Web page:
Trump 'vindicated' following release of Comey's prepared testimony: Trump's lawyer

James Comey FBI director FBN

President Donald Trump's lawyer Marc Kasowitz said Wednesday the president feels "vindicated" following the release of a document detailing former FBI Director James Comey’s prepared remarks for his testimony before the Senate Intelligence Committee Thursday.

The document outlines several meetings Comey had with President Trump, including instances where he assured the president he was not personally the subject of a federal investigation.

"The President is pleased that Mr. Comey has finally publicly confirmed his private reports that the president was not under investigation in any Russian probe. The president feels completely and totally vindicated. He is eager to continue to move forward with his agenda," Kasowitz's statement read.

During one meeting with the president, Comey says “without him directly asking the question, I offered that assurance [that he was not the subject of an investigation].” The document recounts instances where the president asked then-FBI director to help publicly confirm that he was not the subject of a federal investigation.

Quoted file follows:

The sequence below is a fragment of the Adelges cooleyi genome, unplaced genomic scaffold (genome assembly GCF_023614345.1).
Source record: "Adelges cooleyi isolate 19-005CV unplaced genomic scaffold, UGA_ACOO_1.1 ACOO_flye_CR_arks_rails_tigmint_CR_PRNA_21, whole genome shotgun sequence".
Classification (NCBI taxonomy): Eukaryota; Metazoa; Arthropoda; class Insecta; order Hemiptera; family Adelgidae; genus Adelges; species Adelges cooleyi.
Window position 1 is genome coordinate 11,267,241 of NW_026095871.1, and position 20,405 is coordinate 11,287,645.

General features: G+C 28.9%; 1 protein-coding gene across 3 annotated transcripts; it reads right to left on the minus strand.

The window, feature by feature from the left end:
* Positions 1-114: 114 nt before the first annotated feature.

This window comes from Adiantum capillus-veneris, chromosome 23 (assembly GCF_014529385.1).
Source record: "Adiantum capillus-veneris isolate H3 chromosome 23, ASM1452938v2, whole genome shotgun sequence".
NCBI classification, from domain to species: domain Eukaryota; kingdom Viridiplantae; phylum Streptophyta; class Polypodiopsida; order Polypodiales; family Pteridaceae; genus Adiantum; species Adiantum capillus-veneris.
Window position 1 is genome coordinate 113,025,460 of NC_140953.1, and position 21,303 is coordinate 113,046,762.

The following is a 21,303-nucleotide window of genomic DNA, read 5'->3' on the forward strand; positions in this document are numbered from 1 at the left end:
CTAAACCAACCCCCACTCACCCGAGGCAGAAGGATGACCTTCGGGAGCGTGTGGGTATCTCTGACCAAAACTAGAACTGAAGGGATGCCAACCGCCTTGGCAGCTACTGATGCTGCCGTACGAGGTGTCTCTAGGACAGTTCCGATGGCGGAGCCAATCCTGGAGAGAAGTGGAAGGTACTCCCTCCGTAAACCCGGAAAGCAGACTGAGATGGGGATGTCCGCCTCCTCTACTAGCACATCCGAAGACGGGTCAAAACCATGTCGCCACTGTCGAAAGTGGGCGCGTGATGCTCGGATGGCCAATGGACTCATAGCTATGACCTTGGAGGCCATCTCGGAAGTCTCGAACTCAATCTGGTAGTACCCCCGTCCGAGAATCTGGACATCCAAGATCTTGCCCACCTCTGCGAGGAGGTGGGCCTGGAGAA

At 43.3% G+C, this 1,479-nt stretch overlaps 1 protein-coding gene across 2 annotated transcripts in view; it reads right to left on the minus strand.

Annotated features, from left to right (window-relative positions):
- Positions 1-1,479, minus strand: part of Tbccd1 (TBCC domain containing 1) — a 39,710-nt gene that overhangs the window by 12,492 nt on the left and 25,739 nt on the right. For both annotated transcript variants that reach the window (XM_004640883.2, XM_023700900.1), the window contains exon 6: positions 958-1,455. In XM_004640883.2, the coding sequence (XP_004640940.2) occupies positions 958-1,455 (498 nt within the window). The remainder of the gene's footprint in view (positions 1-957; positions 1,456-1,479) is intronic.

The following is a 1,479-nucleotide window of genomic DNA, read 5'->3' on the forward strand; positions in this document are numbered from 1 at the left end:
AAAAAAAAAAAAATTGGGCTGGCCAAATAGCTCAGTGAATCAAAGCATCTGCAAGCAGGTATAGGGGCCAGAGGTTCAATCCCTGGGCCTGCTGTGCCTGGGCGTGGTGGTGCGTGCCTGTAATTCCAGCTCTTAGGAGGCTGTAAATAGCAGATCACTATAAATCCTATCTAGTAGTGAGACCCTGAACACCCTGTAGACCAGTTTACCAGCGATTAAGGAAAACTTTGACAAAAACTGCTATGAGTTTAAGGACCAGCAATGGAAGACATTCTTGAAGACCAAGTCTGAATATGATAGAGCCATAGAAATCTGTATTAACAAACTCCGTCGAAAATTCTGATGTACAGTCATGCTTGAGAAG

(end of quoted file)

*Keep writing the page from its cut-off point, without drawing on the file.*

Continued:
President Trump also reportedly asked Comey in February whether he intended to drop the investigation into former United States National Security Advisor Gen. Michael Flynn, saying: “I hope you can see your way clear to letting this go, to letting Flynn go. He is a good guy. I hope you can let this go,” the document shows. Comey recalls taking the matter, which he believed only referred to accusations against Flynn for conversations with a Russian ambassador and not the Russian probe as a whole, to the FBI's senior leadership, but no one else. He said the FBI leadership team didn’t go to Attorney General Jeff Sessions because Sessions would likely be recusing himself from the Russia probe and the FBI decided to keep it “very closely held.”

Comey alleges that the president told him in January that he needed and expected “loyalty” and at one point Comey confirmed he could give "honest loyalty." He also made a request to Sessions that he have no future “direct communication” with Trump, which allegedly went unanswered.

President Trump fired Comey from his position as FBI director on May 9. On Wednesday morning the Trump administration announced a new nominee to take Comey's spot, Christopher Wray.